bringing up mixed feelings for me. The IOTA GiG is loaded w/possibilities, yet often leaves
me disappointingly frustrated. I have written about this GiG many times before:
- [X] - RSGB IOTA - Blast from the past
- [X] - 2021 RSGB IOTA Contest
- [X] - 2020 RSGB IOTA Contest
- [X] - 2017 RSGB IOTA Contest
Overall, I like the premise behind the IOTA event, which is to radio-activate islands around the world,
which are differentiated by a unique numbering system. All of this is explained on the RSGB Website ([CLICK HERE] to see the rules.)
The 2022 GiG was simply a repeat of the spirit of former IOTA GiGs. Evidently, this weekend tied
in with some equipment cabling updates at the So. California (Anza) station, requiring us to keep
an eye on low-band SWR signatures.
With no notice that a remote operation was imminent, I began things in Concord as WQ6X. With barely 2 QSOs in the log, a text from N6KI informed me that NX6T could run a Multi-2 operation, beginning at 20:00z, giving us 16 hours to work the NX6T "magic". During my dinner break, WQ6X managed a few more QSOs in the log - just to say that I was there.
Because the IOTA GiG runs well with WINTEST, I set up both stations at the WA6TQT site (in Anza) to run as a Multi-2 operation, with WQ6X running STN-1 and N6KI running on STN-2. For the IOTA GiG, 160 meters is not allowed and 10-meters was a virtual no-show, leaving 80 thru 15 meters to make it all happen. 15-meters signals were rather sparse making 20-meters (and later 40-meters)
for most of the operation.
We experienced quite reasonable Southern California openings to Europe in this event. With the Solar Flux Index (SFI) down to 91+ for the weekend, I am left wondering what conditions to EU would have been like with an SFI of 170+ (as we had 10 days earlier). Being mid-summer time, the usual high summer-time noise-levels made signal-copy quite difficult. Attempting ssb communication amidst all that noise would've been a DISASTER - running Cw was the only way.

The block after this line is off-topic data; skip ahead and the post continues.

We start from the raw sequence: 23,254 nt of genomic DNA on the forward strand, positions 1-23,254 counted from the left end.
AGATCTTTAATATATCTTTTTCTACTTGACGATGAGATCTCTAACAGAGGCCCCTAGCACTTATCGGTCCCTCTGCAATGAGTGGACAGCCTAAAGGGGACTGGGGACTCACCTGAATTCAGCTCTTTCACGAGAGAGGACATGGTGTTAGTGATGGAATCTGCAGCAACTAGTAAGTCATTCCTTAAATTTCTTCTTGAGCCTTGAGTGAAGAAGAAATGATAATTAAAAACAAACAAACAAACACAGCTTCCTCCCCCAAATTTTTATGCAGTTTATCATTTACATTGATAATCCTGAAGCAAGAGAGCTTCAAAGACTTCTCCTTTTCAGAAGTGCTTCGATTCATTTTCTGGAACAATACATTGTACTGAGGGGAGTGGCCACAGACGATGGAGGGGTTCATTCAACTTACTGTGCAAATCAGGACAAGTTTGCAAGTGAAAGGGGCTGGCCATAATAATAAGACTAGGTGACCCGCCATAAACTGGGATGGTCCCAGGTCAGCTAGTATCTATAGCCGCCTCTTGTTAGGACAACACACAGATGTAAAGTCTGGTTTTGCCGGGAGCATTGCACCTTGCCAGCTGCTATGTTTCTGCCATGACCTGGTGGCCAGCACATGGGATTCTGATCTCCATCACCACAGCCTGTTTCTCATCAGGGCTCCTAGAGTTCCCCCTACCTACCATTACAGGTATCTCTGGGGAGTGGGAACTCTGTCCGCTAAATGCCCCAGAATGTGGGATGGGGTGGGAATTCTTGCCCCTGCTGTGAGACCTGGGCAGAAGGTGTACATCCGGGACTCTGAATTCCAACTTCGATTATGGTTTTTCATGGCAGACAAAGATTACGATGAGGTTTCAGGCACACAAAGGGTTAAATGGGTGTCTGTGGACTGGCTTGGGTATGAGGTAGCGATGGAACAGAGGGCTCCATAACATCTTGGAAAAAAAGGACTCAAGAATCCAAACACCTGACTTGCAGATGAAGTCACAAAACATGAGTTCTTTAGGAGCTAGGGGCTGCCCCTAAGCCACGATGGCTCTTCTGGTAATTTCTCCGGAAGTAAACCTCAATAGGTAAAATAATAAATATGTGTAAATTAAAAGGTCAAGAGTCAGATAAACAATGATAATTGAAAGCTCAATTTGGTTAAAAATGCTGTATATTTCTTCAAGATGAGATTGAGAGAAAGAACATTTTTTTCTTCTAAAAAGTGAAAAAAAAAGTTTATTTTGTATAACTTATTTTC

on 40/80 meter Asian stations. Because there are no NCDXF beacons on 40-meters, I rely on the Russian military beacons for signal-level checks. The Vladivostok ("F") beacon has been off-air for several months. The fickle "K" beacon has again changed its transmission to "K K" from last week's "K K K" identification. Kamchatka was LOUD in BOTH Anza and Concord. The "M" beacon (Magadan) was also present, altho comparatively, not nearly as loud.
JA stations are often plentiful in most DX-style contests. Because they represent 3 "islands" (AS-007, AS-077, AS-078), 15-point QSOs just "across the pond" was an exciting prospect. Unfortunately, the JA participation was poor this year, despite solid propagation paths to East Asia. A couple of lengthy "CQ IOTA" calls on 3522.22 added a WHOPPING 2 QSOs to the log; at least both were island multipliers.
for "WORLD" stations. In the end, all of our work will result in a CHECKLOG.
DiD YOU work the RSGB Islands on the Air contest?
How many islands did YOU Snag?
Is NX6T or WQ6X in YOUR LoG?